“The future is bright for UKME owned businesses with plenty of opportunities for all to progress” These were the encouraging words resounding from a shared conversation with Foluke Akinlose MBE, Founder and Director of the Precious Awards. This was at the recent Business themed Question and Answer workshop that took place at Southwark Cathedral to celebrate Black History Month where, as a previous winner of the coveted Precious Best Business Award, I had the honour of interviewing Foluke and together, combined with my previous business experience, we tackled some key questions on behalf of us all.

I felt excited by Foluke’s assessment of the future landscape, which in spite of the challenges to business that Covid-19 has brought, is a positive one. After all, Foluke has witnessed 100’s of UKME businesses overcome difficult circumstances to excel and fulfil their potential over the last 15 years since setting up the Precious Awards which recognise the contribution of successful women of colour business owners and leaders in corporate life.  These awards have been key in celebrating the success stories of women of colour, informing the wider business community and driving change such that Foluke was named in top 100 of Courvoisier’s “Future 500”, a list of the country’s top achievers in addition to being awarded an MBE for services to creative industries.   Furthermore, Foluke was awarded a media pioneer award as well being placed in the Independent on Sunday’s Happy List of 100 inspirational heroes whose timeless ingenuity and bravery make Britain a better place to live. Foluke was therefore certainly well placed to inspire our conversation during our Business session and she did not disappoint.

Firstly we discussed the need for perseverance and overcoming challenges, a lesson which we can apply not only to business, but to every area of life.  The case study we used was that of Precious Award winner Jessica Huie, Founder of Color Blind Cards.  Jessica grew up on a council estate, was expelled from school with four GCSE’s aged 15 and became a single mother aged 17.  Jessica started her business from her bedroom, designing cards on her computer while her two children slept.  The greetings cards Jessica created depicted people of colour, which were non-existent on the typical birthday, engagement and wedding cards that populated the shelves. Using her frustration, at the lack of diversity in cards to fuel her, Jessica changed the status quo and her greeting cards became stocked in the UK high Street and are now distributed in the US and South Africa also.  This demonstrates the concept of being proactive in instigating the change you want to see. Jessica has since become an author of the bestselling book Purpose published by Hay House and has been awarded an MBE for her contribution to diversity.

In addition to perseverance and overcoming challenges, during the workshop we discussed the importance of finding the ‘gap in the market’ i.e. introducing something that is not currently being catered for, a concept I speak in depth about in my book. From experience this was a principle I followed several years ago with my healthy snacks business and something all of us can still do, because if we look around us there are still so many ‘gaps’ which represent opportunities just waiting to be realised. This brought us on to another Precious Award winning business, that of Bianca Miller who developed a range of hosiery suited for a range of darker skin tones, again a gap which had existed in UK hosiery for many years. Bianca’s range helped to say goodbye to the days when the only tights available to women of colour were those that looked incongruent and mismatched with the rest of our bodies.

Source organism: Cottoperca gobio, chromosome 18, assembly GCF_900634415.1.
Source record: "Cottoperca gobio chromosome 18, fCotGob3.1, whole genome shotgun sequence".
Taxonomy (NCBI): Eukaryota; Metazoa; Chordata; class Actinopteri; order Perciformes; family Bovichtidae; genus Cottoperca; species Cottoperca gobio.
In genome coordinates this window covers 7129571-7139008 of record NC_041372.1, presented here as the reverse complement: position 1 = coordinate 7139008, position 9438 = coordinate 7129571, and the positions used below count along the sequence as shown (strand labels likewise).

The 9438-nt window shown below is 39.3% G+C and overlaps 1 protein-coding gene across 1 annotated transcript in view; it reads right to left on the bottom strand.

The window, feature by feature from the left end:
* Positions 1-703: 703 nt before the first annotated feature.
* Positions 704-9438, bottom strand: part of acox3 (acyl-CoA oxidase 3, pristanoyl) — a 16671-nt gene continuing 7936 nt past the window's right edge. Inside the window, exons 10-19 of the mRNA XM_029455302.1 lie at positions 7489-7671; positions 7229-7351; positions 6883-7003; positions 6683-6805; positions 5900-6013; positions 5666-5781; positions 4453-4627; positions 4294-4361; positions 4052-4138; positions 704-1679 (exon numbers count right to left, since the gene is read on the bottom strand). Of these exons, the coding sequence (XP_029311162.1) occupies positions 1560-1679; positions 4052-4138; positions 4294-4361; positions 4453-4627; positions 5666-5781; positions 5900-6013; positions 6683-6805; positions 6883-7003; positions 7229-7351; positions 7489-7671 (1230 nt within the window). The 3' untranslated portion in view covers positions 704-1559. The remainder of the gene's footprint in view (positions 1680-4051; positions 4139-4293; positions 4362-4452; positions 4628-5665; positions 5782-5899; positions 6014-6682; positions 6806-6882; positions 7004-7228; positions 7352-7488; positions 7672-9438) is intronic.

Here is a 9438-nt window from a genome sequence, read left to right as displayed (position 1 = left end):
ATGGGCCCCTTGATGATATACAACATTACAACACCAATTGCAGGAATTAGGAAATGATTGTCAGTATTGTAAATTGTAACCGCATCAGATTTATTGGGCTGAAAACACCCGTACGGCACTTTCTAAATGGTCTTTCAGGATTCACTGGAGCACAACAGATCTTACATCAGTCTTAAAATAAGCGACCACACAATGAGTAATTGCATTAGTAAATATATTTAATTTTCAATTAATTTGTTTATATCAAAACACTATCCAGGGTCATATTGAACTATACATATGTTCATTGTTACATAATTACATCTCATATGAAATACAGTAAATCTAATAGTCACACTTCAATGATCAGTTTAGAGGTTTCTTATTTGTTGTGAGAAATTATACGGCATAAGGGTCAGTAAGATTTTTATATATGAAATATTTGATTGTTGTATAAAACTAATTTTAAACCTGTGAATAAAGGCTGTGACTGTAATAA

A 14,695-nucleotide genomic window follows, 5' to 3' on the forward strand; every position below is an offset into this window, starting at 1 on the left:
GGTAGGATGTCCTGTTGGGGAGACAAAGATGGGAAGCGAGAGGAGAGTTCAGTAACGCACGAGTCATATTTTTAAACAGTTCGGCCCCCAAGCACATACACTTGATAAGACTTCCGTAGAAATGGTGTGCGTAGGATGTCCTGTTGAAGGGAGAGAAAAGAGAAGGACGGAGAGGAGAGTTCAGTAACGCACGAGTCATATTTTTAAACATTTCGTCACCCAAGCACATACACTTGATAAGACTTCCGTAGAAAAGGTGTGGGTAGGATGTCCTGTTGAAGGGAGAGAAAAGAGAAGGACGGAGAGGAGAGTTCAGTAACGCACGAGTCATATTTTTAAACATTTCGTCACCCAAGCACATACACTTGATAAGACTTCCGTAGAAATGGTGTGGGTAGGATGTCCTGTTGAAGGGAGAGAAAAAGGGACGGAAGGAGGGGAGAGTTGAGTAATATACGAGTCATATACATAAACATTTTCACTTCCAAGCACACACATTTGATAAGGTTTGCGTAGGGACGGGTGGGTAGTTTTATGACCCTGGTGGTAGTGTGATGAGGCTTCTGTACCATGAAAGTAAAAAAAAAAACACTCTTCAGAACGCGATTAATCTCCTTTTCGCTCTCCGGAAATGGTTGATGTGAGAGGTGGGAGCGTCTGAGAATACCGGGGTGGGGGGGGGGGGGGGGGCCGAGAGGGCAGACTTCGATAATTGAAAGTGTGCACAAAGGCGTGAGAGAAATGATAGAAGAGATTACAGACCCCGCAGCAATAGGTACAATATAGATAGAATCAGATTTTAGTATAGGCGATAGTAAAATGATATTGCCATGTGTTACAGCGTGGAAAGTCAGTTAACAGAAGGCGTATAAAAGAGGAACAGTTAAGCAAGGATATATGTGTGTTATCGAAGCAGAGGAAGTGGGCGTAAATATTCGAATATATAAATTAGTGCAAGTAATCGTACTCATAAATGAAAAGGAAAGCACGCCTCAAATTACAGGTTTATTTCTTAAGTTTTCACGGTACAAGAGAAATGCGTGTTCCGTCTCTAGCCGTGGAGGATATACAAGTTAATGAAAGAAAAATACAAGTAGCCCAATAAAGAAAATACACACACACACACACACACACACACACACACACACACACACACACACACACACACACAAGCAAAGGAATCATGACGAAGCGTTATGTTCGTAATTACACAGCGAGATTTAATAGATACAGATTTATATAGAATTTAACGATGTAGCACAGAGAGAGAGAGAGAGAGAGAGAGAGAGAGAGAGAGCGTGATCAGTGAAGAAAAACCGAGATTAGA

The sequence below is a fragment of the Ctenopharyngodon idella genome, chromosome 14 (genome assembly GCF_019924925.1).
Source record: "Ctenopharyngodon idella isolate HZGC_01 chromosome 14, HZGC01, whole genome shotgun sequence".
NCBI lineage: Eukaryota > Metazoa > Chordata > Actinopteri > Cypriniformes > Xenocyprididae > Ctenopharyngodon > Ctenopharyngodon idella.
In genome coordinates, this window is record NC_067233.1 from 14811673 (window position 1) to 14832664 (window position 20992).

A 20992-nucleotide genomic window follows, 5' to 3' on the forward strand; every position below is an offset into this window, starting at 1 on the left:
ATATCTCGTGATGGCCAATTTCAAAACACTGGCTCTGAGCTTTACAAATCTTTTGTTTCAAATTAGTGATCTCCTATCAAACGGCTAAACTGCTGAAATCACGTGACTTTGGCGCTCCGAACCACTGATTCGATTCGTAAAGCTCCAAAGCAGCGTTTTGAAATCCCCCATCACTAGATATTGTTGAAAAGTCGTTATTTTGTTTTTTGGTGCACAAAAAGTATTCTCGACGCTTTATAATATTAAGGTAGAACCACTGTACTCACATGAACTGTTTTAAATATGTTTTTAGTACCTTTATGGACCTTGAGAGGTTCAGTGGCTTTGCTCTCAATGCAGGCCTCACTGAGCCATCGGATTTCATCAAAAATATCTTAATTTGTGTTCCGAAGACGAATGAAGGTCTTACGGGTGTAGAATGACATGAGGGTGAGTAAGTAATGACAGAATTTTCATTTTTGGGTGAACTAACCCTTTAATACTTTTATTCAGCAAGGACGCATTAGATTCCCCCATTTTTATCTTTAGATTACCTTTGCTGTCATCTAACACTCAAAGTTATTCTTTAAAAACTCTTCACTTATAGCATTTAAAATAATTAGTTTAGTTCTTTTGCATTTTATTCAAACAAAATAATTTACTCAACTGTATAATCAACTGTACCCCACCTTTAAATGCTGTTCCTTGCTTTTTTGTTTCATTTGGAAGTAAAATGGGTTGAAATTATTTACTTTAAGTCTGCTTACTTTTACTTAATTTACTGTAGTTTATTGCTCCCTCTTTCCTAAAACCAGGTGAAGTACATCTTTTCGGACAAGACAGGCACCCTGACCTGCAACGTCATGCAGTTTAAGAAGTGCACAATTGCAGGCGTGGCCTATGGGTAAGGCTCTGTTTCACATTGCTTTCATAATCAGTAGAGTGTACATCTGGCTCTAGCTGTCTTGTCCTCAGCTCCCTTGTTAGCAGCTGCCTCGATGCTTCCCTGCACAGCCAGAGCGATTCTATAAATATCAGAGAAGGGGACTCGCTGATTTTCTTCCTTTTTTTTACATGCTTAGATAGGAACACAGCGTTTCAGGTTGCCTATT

On the question of how to go about starting a business, I gave some general advice around the importance of undertaking thorough business research both qualitative and quantitative identifying the free British Library Business and IP centre as a good place to start for free resources and the importance of engaging with a business advisor/mentor.   Also on the topic of people, Foluke and I agreed on the importance of surrounding yourself with likeminded positive people in business because you will undoubtedly come across ‘naysayers’. Other nuggets that came out of our shared conversation were based around the lesson of age, i.e. that you can be any age to start a business with many Precious award winners being at opposite ends of the age spectrum from both young to old.

Finally, we got to the most important question of the day.  Why is the future so bright for emerging UKME businesses?  Among the many reasons we discussed were that the previous entry barriers of having a huge financial outlay at the start of a business has been significantly reduced.  No longer is there a need to rent a shop front, but much of business these days is done online and has increasingly become so expedited by Covid-19. EBay, Amazon, Etsy, Websites and similar platforms are all ways that businesses can have virtual shop fronts.  In addition to virtual shopfronts, gone are the days when businesses needed a huge financial outlay for TV, newspaper and radio advertising, with Facebook, Twitter, You tube, LinkedIn and other social media sites offering businesses the chance to advertise with comparatively minimal financial outlay versus the former. Where fundraising is required, the methods are much more accessible for example with the onset of the crowd funding revolution among many routes.

So in conclusion, the future is bright, the future is black.  Happy black History Month!